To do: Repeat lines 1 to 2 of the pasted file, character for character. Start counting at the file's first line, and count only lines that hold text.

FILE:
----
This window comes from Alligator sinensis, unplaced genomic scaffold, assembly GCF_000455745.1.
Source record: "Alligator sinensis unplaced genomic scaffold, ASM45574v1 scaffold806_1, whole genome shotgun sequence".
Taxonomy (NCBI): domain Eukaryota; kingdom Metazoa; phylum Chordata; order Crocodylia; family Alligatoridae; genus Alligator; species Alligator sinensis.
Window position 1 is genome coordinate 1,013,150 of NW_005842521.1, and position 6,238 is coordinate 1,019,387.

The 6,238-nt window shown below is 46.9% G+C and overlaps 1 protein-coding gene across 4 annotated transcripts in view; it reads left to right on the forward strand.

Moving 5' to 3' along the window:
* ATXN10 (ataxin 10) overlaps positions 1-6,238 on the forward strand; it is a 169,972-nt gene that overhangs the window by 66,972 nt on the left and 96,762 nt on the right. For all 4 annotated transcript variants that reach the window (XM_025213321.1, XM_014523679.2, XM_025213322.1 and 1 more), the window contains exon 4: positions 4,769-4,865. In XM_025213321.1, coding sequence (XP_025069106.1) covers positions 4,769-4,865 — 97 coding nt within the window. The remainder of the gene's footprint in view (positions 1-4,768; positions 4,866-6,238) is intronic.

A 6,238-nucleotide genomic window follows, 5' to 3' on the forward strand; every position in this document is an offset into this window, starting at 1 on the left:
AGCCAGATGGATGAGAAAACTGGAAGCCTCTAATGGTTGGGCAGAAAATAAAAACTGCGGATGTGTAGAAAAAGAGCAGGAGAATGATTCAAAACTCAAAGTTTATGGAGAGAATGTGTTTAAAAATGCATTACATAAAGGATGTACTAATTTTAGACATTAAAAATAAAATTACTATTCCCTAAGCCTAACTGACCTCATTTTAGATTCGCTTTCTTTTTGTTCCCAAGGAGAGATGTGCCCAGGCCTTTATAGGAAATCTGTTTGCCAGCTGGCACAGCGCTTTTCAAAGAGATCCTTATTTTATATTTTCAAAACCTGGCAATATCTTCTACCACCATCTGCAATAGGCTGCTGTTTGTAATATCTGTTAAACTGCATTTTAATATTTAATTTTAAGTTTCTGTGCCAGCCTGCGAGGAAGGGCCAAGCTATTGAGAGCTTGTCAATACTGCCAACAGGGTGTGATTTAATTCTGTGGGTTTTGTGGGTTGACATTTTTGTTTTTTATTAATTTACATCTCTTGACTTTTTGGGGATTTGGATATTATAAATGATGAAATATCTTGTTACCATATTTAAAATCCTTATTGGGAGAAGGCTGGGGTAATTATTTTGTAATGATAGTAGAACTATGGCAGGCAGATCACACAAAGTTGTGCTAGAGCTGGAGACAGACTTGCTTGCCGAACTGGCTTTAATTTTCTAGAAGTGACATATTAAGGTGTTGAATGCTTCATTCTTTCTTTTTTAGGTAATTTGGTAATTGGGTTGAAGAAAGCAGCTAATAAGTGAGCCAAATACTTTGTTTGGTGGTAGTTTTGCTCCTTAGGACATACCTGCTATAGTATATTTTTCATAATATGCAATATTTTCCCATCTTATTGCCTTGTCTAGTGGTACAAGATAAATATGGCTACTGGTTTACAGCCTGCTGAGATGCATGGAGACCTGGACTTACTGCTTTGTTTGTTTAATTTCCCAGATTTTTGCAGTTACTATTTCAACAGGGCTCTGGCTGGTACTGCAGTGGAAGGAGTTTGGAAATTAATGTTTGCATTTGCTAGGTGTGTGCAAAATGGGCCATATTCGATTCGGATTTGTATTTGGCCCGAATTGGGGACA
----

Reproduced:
This window comes from Alligator sinensis, unplaced genomic scaffold, assembly GCF_000455745.1.
Source record: "Alligator sinensis unplaced genomic scaffold, ASM45574v1 scaffold806_1, whole genome shotgun sequence".